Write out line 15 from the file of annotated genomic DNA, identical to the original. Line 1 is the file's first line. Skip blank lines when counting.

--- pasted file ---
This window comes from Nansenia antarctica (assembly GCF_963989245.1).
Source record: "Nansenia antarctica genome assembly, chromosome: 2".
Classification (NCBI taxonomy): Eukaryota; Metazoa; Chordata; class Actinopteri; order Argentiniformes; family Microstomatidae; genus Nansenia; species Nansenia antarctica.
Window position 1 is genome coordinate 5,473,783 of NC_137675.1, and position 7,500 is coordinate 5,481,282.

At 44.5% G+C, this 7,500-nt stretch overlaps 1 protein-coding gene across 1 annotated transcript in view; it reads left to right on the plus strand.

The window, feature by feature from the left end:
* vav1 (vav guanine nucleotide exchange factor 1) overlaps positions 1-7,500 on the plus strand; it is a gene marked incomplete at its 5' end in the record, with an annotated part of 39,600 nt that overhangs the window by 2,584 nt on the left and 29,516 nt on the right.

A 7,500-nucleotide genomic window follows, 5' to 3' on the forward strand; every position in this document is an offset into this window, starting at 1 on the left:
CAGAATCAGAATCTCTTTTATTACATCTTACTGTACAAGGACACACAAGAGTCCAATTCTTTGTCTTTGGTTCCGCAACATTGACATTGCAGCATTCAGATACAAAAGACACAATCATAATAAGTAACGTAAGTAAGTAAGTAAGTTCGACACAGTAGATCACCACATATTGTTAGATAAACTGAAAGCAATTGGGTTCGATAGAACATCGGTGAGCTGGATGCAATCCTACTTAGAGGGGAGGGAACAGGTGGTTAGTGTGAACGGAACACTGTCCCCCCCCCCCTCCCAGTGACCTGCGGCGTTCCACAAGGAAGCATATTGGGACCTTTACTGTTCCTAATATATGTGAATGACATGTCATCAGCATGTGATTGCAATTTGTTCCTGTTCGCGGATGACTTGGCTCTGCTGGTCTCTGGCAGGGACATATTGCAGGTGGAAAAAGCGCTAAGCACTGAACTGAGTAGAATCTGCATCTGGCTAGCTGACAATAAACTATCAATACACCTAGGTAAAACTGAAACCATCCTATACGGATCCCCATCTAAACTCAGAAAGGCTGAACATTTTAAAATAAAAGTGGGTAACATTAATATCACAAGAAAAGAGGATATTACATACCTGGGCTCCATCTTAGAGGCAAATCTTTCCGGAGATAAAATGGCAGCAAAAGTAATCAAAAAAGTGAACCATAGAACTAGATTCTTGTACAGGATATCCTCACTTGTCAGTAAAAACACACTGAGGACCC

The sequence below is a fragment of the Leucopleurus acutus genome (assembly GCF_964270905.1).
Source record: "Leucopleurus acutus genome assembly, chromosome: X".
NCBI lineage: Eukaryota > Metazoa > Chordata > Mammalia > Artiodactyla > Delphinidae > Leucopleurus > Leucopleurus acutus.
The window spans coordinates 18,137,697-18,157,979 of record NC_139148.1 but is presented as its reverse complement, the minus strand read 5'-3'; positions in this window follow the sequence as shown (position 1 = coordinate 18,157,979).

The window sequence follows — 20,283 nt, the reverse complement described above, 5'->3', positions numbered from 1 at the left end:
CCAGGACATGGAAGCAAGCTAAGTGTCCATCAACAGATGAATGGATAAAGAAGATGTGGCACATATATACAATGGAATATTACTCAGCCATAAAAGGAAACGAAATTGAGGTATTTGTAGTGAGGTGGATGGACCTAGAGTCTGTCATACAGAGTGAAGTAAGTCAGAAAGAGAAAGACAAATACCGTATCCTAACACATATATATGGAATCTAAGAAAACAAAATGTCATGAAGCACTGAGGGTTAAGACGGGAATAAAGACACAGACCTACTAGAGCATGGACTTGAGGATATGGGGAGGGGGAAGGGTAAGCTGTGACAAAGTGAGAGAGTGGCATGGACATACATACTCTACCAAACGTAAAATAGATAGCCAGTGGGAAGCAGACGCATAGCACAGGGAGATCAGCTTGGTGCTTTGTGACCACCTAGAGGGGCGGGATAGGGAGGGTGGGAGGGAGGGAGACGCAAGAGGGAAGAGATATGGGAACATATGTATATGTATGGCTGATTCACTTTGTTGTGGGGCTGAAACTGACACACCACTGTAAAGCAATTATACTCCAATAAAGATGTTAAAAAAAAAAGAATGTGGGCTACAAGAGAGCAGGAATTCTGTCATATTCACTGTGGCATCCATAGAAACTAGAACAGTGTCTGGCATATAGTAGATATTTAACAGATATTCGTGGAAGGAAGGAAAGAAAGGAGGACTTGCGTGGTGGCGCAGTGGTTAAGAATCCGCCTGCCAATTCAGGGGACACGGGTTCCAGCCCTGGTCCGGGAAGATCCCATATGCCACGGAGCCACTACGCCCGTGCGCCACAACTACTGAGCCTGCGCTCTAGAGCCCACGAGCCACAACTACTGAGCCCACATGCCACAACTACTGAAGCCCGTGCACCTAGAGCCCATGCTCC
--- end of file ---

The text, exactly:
CCAGGACATGGAAGCAAGCTAAGTGTCCATCAACAGATGAATGGATAAAGAAGATGTGGCACATATATACAATGGAATATTACTCAGCCATAAAAGGAAACGAAATTGAGGTATTTGTAGTGAGGTGGATGGACCTAGAGTCTGTCATACAGAGTGAAGTAAGTCAGAAAGAGAAAGACAAATACCGTATCCTAACACATATATATGGAATCTAAGAAAACAAAATGTCATGAAGCACTGAGGGTTAAGACGGGAATAAAGACACAGACCTACTAGAGCATGGACTTGAGGATATGGGGAGGGGGAAGGGTAAGCTGTGACAAAGTGAGAGAGTGGCATGGACATACATACTCTACCAAACGTAAAATAGATAGCCAGTGGGAAGCAGACGCATAGCACAGGGAGATCAGCTTGGTGCTTTGTGACCACCTAGAGGGGCGGGATAGGGAGGGTGGGAGGGAGGGAGACGCAAGAGGGAAGAGATATGGGAACATATGTATATGTATGGCTGATTCACTTTGTTGTGGGGCTGAAACTGACACACCACTGTAAAGCAATTATACTCCAATAAAGATGTTAAAAAAAAAAGAATGTGGGCTACAAGAGAGCAGGAATTCTGTCATATTCACTGTGGCATCCATAGAAACTAGAACAGTGTCTGGCATATAGTAGATATTTAACAGATATTCGTGGAAGGAAGGAAAGAAAGGAGGACTTGCGTGGTGGCGCAGTGGTTAAGAATCCGCCTGCCAATTCAGGGGACACGGGTTCCAGCCCTGGTCCGGGAAGATCCCATATGCCACGGAGCCACTACGCCCGTGCGCCACAACTACTGAGCCTGCGCTCTAGAGCCCACGAGCCACAACTACTGAGCCCACATGCCACAACTACTGAAGCCCGTGCACCTAGAGCCCATGCTCC